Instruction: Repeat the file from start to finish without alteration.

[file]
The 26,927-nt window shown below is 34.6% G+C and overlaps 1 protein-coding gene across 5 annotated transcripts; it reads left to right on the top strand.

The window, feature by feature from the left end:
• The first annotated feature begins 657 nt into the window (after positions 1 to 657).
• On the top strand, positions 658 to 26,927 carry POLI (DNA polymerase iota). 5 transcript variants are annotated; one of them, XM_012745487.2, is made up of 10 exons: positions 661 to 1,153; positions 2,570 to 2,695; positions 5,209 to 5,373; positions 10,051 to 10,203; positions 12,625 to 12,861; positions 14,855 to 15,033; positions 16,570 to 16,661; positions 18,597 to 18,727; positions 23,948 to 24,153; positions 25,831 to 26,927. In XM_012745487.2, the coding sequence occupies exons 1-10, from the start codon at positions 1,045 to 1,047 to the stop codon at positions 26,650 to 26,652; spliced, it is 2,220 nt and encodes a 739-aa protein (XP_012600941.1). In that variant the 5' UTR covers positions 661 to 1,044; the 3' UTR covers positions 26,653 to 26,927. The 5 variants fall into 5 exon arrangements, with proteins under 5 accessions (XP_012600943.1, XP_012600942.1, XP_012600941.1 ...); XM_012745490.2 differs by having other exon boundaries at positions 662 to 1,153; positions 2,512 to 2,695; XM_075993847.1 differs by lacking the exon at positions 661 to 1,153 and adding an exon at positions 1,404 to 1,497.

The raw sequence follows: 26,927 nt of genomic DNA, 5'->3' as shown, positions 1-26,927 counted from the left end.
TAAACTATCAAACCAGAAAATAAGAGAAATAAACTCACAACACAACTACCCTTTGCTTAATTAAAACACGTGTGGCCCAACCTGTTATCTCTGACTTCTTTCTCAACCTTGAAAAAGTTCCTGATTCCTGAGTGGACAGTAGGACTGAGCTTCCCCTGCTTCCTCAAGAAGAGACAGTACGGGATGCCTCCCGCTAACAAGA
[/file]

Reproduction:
The 26,927-nt window shown below is 34.6% G+C and overlaps 1 protein-coding gene across 5 annotated transcripts; it reads left to right on the top strand.

The window, feature by feature from the left end:
• The first annotated feature begins 657 nt into the window (after positions 1 to 657).
• On the top strand, positions 658 to 26,927 carry POLI (DNA polymerase iota). 5 transcript variants are annotated; one of them, XM_012745487.2, is made up of 10 exons: positions 661 to 1,153; positions 2,570 to 2,695; positions 5,209 to 5,373; positions 10,051 to 10,203; positions 12,625 to 12,861; positions 14,855 to 15,033; positions 16,570 to 16,661; positions 18,597 to 18,727; positions 23,948 to 24,153; positions 25,831 to 26,927. In XM_012745487.2, the coding sequence occupies exons 1-10, from the start codon at positions 1,045 to 1,047 to the stop codon at positions 26,650 to 26,652; spliced, it is 2,220 nt and encodes a 739-aa protein (XP_012600941.1). In that variant the 5' UTR covers positions 661 to 1,044; the 3' UTR covers positions 26,653 to 26,927. The 5 variants fall into 5 exon arrangements, with proteins under 5 accessions (XP_012600943.1, XP_012600942.1, XP_012600941.1 ...); XM_012745490.2 differs by having other exon boundaries at positions 662 to 1,153; positions 2,512 to 2,695; XM_075993847.1 differs by lacking the exon at positions 661 to 1,153 and adding an exon at positions 1,404 to 1,497.

The raw sequence follows: 26,927 nt of genomic DNA, 5'->3' as shown, positions 1-26,927 counted from the left end.
TAAACTATCAAACCAGAAAATAAGAGAAATAAACTCACAACACAACTACCCTTTGCTTAATTAAAACACGTGTGGCCCAACCTGTTATCTCTGACTTCTTTCTCAACCTTGAAAAAGTTCCTGATTCCTGAGTGGACAGTAGGACTGAGCTTCCCCTGCTTCCTCAAGAAGAGACAGTACGGGATGCCTCCCGCTAACAAGA